REASONABLE REMAKES: See No Evil, Hear No Evil

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Under The Gun is continuing our efforts to bring you more original and engaging content with REASONABLE REMAKES. Written by film-nerd Justin Proper, this column aims to highlight Hollywood’s forgotten gems and spark debate.You see, we’ve grown tired of Hollywood rehashing ideas we’re old enough to remember. Why remake something the majority of the planet still remembers and loves deeply when there are tons of films that deserve a chance to be as great as modern technology and skill can make them? If you agree, this column is for you.

Finding the right chemistry between actors on screen cannot be an easy task. Every so often, however, people work so well together that they appear together in movies more than just a couple times. Ben Affleck and Matt Damon, Simon Pegg and Nick Frost, Tom Hanks and Meg Ryan, Ben Stiller and Owen Wilson, but one of my favorite acting duos of all time has to be Richard Pryor and Gene Wilder.

Throughout the 70s and 80s these two appeared in a handful of great comedies together. One that frequently gets overlooked is See No Evil, Hear No Evil. Sure, it was not their funniest movie, but it had a great concept. Wilder was a deaf man and Pryor was blind. The two end up getting framed for a murder and must track down the real killers (one of whom is Kevin Spacey) to prove their innocence. So we have a blind man and a deaf man trying to solve a murder in New York City. Wilder and Pryor work together by combining their resources (Wilder can see what Pryor cannot and Pryor can hear what Wilder cannot) and eventually take down the bad guys, but not before a bunch of hilarious hijinks ensue.

Nothing says “hijinks” more than a blind man driving a car.

Despite a funny cast and premise this film falls flat. It was released in 1989, which is a time when movies just got green lit because why not, let’s all go do some coke. By this point in time people were over the novelty of Willy Wonka being friends with that black comedian that caught himself on fire while doing drugs, but the movie studio was not aware of this. Instead of focusing on writing a solid comedy we got See No Evil, Hear No Evil which is a mediocre (at best) comedy relying on star power that was fading. The central idea of the film is still gold, though, and I think it deserves a remake.

Somehow Gene Wilder is least crazy person in this picture.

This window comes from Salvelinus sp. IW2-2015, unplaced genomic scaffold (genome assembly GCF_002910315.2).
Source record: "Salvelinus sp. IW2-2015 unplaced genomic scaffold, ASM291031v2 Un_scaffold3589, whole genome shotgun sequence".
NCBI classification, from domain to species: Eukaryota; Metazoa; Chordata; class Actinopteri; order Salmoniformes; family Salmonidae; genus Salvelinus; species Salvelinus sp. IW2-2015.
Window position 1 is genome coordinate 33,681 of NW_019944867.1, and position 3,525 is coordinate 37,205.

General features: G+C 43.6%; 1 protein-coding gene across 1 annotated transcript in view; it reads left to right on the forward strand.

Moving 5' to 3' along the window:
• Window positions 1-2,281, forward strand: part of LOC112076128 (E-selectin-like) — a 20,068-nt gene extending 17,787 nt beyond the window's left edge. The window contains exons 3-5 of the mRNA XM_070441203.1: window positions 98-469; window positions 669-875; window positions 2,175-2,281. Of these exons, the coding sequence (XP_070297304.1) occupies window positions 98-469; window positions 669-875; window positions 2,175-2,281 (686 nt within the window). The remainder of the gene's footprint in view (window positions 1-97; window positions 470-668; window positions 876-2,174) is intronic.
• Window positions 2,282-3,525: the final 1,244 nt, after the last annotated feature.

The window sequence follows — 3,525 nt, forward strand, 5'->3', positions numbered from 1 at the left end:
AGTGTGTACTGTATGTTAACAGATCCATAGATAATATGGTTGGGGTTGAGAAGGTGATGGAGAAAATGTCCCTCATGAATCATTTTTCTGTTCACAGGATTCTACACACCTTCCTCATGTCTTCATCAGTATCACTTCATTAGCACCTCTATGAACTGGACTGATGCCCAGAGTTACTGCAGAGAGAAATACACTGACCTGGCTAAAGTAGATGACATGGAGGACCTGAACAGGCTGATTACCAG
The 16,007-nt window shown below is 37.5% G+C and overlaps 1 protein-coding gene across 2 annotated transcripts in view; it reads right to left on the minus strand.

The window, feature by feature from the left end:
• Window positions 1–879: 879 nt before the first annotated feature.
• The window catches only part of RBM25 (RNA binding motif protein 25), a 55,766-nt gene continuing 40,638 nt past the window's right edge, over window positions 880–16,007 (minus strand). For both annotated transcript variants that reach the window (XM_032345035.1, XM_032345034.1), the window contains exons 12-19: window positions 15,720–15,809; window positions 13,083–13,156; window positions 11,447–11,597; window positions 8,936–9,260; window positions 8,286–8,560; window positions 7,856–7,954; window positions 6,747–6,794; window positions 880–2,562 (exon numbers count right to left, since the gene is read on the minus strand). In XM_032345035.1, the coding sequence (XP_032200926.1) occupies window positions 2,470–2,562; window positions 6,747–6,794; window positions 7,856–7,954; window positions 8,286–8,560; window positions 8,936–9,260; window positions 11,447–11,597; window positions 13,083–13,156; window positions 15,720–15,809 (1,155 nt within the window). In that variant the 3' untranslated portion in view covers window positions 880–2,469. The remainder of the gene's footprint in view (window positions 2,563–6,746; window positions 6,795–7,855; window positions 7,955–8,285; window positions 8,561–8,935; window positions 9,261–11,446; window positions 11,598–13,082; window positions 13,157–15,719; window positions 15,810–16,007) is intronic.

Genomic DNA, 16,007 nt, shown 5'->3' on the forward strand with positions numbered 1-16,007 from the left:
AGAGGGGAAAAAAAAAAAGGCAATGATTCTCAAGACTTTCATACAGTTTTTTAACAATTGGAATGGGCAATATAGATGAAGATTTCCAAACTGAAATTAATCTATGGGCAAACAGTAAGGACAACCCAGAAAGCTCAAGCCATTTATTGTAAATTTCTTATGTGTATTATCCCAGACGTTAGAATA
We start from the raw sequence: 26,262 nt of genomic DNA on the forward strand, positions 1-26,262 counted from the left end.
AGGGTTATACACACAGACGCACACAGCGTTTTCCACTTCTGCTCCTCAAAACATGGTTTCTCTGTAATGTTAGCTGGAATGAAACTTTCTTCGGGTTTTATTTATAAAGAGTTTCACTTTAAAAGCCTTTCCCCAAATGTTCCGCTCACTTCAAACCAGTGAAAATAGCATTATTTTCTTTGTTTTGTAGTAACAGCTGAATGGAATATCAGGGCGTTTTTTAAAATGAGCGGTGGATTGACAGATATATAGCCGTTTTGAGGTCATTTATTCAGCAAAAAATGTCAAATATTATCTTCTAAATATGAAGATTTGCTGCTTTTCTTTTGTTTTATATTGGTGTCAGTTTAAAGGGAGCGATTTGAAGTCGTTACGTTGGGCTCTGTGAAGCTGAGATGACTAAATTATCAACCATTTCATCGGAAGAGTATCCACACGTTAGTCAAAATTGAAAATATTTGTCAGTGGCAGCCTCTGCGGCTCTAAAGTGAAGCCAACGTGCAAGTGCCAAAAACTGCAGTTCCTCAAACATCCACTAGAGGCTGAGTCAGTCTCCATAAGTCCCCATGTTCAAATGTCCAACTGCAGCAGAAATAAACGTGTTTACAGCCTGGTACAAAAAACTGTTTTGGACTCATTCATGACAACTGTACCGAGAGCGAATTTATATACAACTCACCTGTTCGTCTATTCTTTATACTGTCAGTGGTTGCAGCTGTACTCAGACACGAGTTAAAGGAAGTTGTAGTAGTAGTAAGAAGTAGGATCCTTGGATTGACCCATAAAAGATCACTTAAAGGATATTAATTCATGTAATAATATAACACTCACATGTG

Originally I thought that a good choice for casting would be Kevin Hart and Jason Bateman. The more I thought about it the more I realized that this movie would be even funnier if they were not just blind and deaf, but also old. It has been a few years since we have seen a great “old people doing funny things” movie and that is a bummer. The elderly are always falling for scams (GRANDMA PLEASE QUIT SENDING MONEY TO NIGERIA) so it does not seem too far-fetched that they could also get framed for murder. With this in mind I think the leading roles in the See No Evil, Hear No Evil remake should go to Alan Arkin and John Witherspoon. Arkin is a perfect choice for a comedy involving seniors (he does a great old guy in everything he has been in for the last decade) and John Witherspoon would compliment Arkin’s cheerful demeanor with a great deal of grump and sass.

Plus, he already nailed “blind guy” in this terrible Eddie Murphy movie.

As for a director I would love to see Sean Anders take a crack at a movie not based around a relationship or family. His other movies (Sex Drive, Hot Tub Time Machine, That’s My Boy) are great comedies with awesome character interaction. This will fit perfectly for a movie about two old guys that have to rely on each other not just to get around but also to get themselves out of trouble. Also, with Anders you know there will be some great laughs and solid pacing, both of which are essential for keeping this remake from going the way of the original.

“NO ONE EVEN REMEMBERS THIS MOVIE, RICHARD!”

Despite all its flaws See No Evil, Hear No Evil had a great concept. The idea of a blind guy and a deaf guy working together to prove their innocence in a murder is hilarious, and it is even more funny if you make them old too. With the right cast and director this forgotten movie could be born again and achieve something few remakes can: being better than the original.

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